This Week’s Sermon Will Be on Contentment

Posts in the Sermon Prep: Contentment series

  1. This Week’s Sermon Will Be on Contentment
  2. Contentment and Gratitude
  3. Paul’s Writings on Contentment
  4. Solomon vs. Paul: gratitude, simplicity, the present, and meaning
  5. The Secret of Contentment

Well kids, it’s time once again for Doug to take his bi-monthly vacation (this time I think he’s going BASE jumping in the West Andes) and that means I need to come up with something to preach on. In fine Addison Road tradition, you all, of course, will be doing the actual work for me.

I have a theme. Contentment.

I have a premise (two, actually). First, that being discontent is a malicious mindset that robs our lives of both joy and peace. The destructive power of discontentment is underestimated by many. Second, contentment is the fruit of gratitude, and gratitude is a function of humility.

My primary text is going to be Philippians, and I’m using it as a lens to look back at Ecclesiastes (has any better text on contentment ever been written? Sheesh!).

So … hit it! Give me everything you’ve got on contentment. I won’t be satisfied until I have all of your ideas!

Next in series: Contentment and Gratitude

21 thoughts on “This Week’s Sermon Will Be on Contentment

  1. the ben

    is discontent necessarily so malicious? perhaps not something to latch on to, but at times a useful litmus test for issues that require attention….

    just thinking out loud, please disregard until after i read Epictetus again.

  2. aly hawkins

    I’ve been thinking about this a lot in the past year. I agree with your premises if you’re talking about contentment with one’s circumstances. In fact, I think that if we practice gratefulness (which leads to humility), we regain the ability to be delighted and surprised by our blessings. It’s very hard to be jaded and cynical when you’re startled by how beautiful the world is.

    On the other hand, I think a certain amount of discontent with oneself is a necessary precursor to change. I’m not talking about wallowing in self-loathing or anything (just try to be surprised by beauty in that state of mind); I’m talking about a recognition that my character flaws play a part in the state of my relationships. If I want those to be the best they can be, I can’t rest on my laurels, content to let other people change to suit me.

  3. michael lee Post author

    I’m talking about the discontentment of Solomon, who was unable to enjoy the good things God had given him because he was unable to find contentment in them. In fact, this was the first part of the message that I wrote:

    There are things about which we ought to be discontent – as people of faith, we are ambassadors of a better way, and we ought to be discontent with the brokenness of this world.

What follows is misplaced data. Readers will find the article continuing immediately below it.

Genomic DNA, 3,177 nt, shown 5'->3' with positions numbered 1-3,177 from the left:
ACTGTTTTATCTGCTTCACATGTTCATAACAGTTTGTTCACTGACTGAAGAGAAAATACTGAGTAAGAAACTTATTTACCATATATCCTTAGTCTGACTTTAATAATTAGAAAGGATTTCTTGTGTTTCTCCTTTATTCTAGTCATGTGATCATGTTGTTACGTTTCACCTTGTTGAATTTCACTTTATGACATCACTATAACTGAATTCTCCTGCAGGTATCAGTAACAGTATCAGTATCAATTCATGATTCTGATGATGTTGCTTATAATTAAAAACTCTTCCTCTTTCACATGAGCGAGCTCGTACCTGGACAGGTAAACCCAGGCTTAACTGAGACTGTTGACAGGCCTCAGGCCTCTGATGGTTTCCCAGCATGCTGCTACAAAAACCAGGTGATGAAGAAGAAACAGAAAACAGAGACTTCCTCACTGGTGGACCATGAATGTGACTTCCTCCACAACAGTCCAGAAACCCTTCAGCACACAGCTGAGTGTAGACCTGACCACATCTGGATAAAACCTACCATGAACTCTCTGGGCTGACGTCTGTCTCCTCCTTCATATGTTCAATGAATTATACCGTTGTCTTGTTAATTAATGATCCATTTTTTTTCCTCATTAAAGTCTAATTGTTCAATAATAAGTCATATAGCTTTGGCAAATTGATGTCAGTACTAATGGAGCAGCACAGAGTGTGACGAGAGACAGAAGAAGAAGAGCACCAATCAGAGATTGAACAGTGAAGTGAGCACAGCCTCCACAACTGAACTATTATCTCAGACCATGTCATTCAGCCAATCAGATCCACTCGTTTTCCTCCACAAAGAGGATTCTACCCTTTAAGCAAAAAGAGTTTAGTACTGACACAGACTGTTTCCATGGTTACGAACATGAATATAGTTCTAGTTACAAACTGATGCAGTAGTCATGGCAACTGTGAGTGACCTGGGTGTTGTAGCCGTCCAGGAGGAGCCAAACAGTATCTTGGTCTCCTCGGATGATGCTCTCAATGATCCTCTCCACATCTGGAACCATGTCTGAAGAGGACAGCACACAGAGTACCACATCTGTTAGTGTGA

If your neighbor is in need, his children are going without food, there is no virtue in your contentment – you ought to be discontent with his poverty.

    If you fall, repeatedly, into the same sinful traps, and find yourself again, falling down drunk at 3 am, or embroiled in gossip, or selfish yet again in the face of need, there is no virtue in throwing up your hands and saying, “I am content.” You ought to be discontent with that endemic, relentless sin.

    That’s not the kind of discontentment we’re talking about here. We are talking about the discontent of Solomon – the inability to rest in good things, the inability to enjoy God’s blessings. We’re talking about the discontent heart that robs you of joy. That steals away your peace. That turns the gifts of God to ashes in your mouth, and turns your heart to anger.

  4. the ben

    ok guys, you almost sucked me into this whole “bible and philosophy and mike writes a sermon” bit. that’s great but when are we playing cards. i’m just saying…

  5. Dave

    content–The Greek, literally expresses “independent of others, and having sufficiency in one’s self.” But Christianity has raised the term above the haughty self-sufficiency of the heathen Stoic to the contentment of the Christian, whose sufficiency is not in self, but in God
    To come into relationship with God and be satisfied with the path that you travel together.(?)

  6. Leonard

    Phil. 4:13 is the key. When Christ is the well of strength contentment reigns. That is why Paul could say he learned the secret. he did not draw his strength from his circumstances, his abundance, his successes… His weaknesses, his want did not deplete his strength either. His strength came from a much deeper, unchanging well, Jesus Christ.

    Philippians tone is evedence of the well from which Paul drew. It’s message is about that well and the resulting JOY is the fruit of drawing from that well. Have fun Michael.

  7. michael lee Post author

    Leonard, there’s one thing I’ll add to that, which is that gratitude places us in proper mental relationship to Chris, and allows us to receive that contentment.

    In that whole passage, it’s the “in plenty” that catches me up short. I like Paul’s insinuation that there is a secret to being content in the midst of abundance, and that contentment is not the natural fruit of having plenty.

  8. michael lee Post author

    You better, or he will shoot lazer beams out of his eyes, and your body will be consumed in a raging fire of metal guitar riffs. He’s that awesome.

  9. Ryan

    And even in the midst of my body being consumed in the raging fire… I shall be content. I hope this illustration makes your sermon cut.

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